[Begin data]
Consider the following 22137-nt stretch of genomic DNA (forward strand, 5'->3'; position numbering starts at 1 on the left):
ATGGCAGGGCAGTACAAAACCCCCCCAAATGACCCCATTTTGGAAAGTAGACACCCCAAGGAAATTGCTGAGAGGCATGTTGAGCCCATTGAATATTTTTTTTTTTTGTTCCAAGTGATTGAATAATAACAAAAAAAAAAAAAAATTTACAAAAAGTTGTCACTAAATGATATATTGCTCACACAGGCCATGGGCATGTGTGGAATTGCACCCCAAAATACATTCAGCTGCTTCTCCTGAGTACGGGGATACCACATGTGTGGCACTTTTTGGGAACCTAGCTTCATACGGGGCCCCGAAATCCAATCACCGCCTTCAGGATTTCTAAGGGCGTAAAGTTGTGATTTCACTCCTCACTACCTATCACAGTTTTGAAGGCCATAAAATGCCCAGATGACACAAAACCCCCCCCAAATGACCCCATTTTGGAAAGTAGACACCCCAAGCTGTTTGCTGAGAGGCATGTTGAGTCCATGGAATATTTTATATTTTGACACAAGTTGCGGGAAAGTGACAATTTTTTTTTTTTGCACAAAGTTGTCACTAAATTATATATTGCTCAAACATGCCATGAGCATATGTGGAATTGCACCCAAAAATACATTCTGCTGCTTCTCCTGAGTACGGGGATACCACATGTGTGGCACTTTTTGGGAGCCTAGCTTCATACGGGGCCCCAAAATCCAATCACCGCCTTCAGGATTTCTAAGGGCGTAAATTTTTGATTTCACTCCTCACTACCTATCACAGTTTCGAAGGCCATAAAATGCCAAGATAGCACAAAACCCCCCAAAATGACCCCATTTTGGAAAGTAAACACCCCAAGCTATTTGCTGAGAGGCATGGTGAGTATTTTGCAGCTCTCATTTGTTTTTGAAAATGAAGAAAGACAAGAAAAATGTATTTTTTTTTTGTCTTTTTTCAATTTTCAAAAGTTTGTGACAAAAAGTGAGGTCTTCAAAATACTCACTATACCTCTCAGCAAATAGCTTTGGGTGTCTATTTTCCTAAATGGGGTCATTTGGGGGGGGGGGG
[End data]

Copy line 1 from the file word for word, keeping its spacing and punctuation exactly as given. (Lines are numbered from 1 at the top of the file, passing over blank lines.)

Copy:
Consider the following 22137-nt stretch of genomic DNA (forward strand, 5'->3'; position numbering starts at 1 on the left):